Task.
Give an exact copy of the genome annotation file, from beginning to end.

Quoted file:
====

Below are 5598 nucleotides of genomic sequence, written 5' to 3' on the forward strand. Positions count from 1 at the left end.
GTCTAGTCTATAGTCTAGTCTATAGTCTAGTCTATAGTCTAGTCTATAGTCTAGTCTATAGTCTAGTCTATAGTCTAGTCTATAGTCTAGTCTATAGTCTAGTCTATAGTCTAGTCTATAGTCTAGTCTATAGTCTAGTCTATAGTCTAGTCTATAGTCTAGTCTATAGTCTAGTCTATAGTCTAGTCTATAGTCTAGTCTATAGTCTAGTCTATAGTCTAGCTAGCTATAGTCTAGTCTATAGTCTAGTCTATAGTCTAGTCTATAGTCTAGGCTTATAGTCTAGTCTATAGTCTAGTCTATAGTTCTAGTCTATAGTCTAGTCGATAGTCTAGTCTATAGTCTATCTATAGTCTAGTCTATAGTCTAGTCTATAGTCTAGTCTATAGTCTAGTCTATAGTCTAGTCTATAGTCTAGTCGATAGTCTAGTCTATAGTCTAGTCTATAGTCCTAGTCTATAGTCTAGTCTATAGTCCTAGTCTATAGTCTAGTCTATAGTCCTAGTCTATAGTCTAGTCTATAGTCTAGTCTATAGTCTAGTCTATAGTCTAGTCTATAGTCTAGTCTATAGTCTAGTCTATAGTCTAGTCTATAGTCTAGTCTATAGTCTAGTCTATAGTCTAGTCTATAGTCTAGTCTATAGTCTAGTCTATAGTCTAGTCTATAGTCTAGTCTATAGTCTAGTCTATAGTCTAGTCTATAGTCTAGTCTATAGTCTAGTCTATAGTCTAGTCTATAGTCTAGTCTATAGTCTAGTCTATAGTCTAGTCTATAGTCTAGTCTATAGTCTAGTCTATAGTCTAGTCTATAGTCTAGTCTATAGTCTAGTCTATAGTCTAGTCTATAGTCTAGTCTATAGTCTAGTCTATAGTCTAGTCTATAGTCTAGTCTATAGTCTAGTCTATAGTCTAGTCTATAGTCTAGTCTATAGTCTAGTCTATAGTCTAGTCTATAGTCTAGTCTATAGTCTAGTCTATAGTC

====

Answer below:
Below are 5598 nucleotides of genomic sequence, written 5' to 3' on the forward strand. Positions count from 1 at the left end.
GTCTAGTCTATAGTCTAGTCTATAGTCTAGTCTATAGTCTAGTCTATAGTCTAGTCTATAGTCTAGTCTATAGTCTAGTCTATAGTCTAGTCTATAGTCTAGTCTATAGTCTAGTCTATAGTCTAGTCTATAGTCTAGTCTATAGTCTAGTCTATAGTCTAGTCTATAGTCTAGTCTATAGTCTAGTCTATAGTCTAGTCTATAGTCTAGTCTATAGTCTAGCTAGCTATAGTCTAGTCTATAGTCTAGTCTATAGTCTAGTCTATAGTCTAGGCTTATAGTCTAGTCTATAGTCTAGTCTATAGTTCTAGTCTATAGTCTAGTCGATAGTCTAGTCTATAGTCTATCTATAGTCTAGTCTATAGTCTAGTCTATAGTCTAGTCTATAGTCTAGTCTATAGTCTAGTCTATAGTCTAGTCGATAGTCTAGTCTATAGTCTAGTCTATAGTCCTAGTCTATAGTCTAGTCTATAGTCCTAGTCTATAGTCTAGTCTATAGTCCTAGTCTATAGTCTAGTCTATAGTCTAGTCTATAGTCTAGTCTATAGTCTAGTCTATAGTCTAGTCTATAGTCTAGTCTATAGTCTAGTCTATAGTCTAGTCTATAGTCTAGTCTATAGTCTAGTCTATAGTCTAGTCTATAGTCTAGTCTATAGTCTAGTCTATAGTCTAGTCTATAGTCTAGTCTATAGTCTAGTCTATAGTCTAGTCTATAGTCTAGTCTATAGTCTAGTCTATAGTCTAGTCTATAGTCTAGTCTATAGTCTAGTCTATAGTCTAGTCTATAGTCTAGTCTATAGTCTAGTCTATAGTCTAGTCTATAGTCTAGTCTATAGTCTAGTCTATAGTCTAGTCTATAGTCTAGTCTATAGTCTAGTCTATAGTCTAGTCTATAGTCTAGTCTATAGTCTAGTCTATAGTCTAGTCTATAGTCTAGTCTATAGTCTAGTCTATAGTCTAGTCTATAGTCTAGTCTATAGTC